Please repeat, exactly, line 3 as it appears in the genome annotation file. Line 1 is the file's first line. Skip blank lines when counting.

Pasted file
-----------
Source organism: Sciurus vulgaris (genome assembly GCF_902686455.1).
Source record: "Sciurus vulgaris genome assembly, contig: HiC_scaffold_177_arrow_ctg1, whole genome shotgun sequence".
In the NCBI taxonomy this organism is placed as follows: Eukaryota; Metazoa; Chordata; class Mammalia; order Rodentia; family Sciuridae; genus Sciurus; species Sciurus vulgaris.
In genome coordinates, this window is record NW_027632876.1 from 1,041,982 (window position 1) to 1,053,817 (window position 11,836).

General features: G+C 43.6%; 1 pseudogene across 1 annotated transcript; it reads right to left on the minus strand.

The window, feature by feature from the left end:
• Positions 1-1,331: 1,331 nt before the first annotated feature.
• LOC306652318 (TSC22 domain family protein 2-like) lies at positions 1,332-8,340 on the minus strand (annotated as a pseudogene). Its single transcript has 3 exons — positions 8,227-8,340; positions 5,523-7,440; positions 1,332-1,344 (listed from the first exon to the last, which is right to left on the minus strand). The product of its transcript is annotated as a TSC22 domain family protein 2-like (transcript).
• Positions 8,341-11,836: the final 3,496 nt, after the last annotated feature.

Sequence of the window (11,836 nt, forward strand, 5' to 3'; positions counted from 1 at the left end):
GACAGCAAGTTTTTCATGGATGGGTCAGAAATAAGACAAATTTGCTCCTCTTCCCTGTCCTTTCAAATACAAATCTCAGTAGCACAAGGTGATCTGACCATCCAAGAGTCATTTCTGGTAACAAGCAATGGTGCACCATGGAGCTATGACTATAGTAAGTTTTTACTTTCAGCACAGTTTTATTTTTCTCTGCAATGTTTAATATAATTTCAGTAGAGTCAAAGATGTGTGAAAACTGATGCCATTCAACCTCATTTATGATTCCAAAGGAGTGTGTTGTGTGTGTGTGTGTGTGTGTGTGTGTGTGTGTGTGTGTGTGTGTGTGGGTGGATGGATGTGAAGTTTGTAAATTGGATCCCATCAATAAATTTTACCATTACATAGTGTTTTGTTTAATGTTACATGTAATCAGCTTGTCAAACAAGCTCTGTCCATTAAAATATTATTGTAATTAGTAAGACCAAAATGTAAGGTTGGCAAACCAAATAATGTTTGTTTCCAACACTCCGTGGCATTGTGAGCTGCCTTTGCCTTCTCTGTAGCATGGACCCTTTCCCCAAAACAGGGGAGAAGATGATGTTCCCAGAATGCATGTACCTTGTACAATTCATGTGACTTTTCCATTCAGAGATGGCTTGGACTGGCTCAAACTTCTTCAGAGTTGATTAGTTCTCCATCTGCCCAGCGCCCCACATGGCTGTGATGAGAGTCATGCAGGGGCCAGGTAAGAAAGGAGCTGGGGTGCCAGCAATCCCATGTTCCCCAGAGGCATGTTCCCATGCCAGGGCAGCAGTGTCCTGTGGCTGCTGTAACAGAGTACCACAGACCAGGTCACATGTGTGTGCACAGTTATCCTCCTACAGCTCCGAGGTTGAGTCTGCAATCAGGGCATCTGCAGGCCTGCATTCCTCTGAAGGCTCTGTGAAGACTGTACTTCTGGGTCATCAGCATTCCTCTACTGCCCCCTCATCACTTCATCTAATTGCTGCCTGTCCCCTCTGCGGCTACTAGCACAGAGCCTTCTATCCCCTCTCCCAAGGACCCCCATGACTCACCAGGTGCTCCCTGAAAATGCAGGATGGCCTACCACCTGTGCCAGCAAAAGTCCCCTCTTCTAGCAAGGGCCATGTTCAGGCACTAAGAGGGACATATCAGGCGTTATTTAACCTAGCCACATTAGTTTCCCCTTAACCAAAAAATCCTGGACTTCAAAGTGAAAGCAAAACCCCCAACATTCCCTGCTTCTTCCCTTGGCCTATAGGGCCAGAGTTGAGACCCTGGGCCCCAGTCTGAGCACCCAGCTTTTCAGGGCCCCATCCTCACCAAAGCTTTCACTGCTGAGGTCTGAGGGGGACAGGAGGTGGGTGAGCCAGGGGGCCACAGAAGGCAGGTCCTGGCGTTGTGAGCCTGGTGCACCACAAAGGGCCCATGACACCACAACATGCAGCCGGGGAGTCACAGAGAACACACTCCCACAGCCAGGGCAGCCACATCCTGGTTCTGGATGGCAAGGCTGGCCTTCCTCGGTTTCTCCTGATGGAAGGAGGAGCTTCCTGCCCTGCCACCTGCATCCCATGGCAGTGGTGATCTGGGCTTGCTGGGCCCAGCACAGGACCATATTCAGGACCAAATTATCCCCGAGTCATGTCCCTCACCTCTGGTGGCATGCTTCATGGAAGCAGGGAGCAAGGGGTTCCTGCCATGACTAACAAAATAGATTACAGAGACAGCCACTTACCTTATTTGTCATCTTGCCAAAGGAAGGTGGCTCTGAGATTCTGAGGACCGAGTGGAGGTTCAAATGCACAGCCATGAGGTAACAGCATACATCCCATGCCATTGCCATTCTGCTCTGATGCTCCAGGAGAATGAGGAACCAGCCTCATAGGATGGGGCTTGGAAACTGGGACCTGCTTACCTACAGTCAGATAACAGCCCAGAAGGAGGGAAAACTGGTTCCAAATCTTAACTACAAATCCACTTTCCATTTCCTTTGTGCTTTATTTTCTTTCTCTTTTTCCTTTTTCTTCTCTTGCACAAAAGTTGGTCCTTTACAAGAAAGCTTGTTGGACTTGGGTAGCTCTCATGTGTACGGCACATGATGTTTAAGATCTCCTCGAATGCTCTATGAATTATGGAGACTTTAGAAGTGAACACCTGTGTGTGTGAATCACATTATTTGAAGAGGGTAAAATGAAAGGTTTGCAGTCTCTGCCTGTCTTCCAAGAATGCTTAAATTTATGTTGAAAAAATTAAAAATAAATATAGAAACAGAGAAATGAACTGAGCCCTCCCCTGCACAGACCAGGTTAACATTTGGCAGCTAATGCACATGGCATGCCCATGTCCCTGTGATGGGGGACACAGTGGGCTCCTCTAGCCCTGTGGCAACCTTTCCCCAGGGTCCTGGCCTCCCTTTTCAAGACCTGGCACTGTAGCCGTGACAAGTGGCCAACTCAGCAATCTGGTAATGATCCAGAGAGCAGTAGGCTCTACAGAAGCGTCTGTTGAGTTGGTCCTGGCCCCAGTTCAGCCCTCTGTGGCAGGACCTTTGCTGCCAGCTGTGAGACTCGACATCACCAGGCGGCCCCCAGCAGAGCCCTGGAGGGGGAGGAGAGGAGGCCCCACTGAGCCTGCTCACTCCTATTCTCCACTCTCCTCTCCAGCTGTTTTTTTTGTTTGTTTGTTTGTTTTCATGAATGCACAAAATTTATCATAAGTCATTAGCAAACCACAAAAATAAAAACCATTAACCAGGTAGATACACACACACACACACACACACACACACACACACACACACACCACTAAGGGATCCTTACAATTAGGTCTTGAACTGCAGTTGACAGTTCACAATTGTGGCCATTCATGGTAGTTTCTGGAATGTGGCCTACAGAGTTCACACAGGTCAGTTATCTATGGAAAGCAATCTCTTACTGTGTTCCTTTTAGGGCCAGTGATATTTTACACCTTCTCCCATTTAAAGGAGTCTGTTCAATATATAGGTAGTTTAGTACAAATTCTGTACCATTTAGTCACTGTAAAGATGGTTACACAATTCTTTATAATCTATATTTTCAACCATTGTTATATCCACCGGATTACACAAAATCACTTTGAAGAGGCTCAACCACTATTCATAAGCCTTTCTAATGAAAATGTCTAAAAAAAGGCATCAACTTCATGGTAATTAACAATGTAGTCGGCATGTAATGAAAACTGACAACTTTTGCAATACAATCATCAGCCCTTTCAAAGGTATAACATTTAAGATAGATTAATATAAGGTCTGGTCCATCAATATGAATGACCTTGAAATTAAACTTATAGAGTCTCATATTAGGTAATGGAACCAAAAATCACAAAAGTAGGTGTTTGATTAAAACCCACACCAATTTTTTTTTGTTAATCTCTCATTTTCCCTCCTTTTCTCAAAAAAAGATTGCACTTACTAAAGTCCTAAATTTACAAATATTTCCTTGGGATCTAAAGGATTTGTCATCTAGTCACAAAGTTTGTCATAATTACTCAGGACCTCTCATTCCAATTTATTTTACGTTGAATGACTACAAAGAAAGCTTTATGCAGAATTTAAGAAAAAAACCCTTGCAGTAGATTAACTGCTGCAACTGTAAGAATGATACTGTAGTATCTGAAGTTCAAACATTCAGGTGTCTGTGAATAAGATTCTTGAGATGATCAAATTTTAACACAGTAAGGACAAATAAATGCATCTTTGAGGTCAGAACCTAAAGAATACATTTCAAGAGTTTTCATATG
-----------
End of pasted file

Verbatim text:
In the NCBI taxonomy this organism is placed as follows: Eukaryota; Metazoa; Chordata; class Mammalia; order Rodentia; family Sciuridae; genus Sciurus; species Sciurus vulgaris.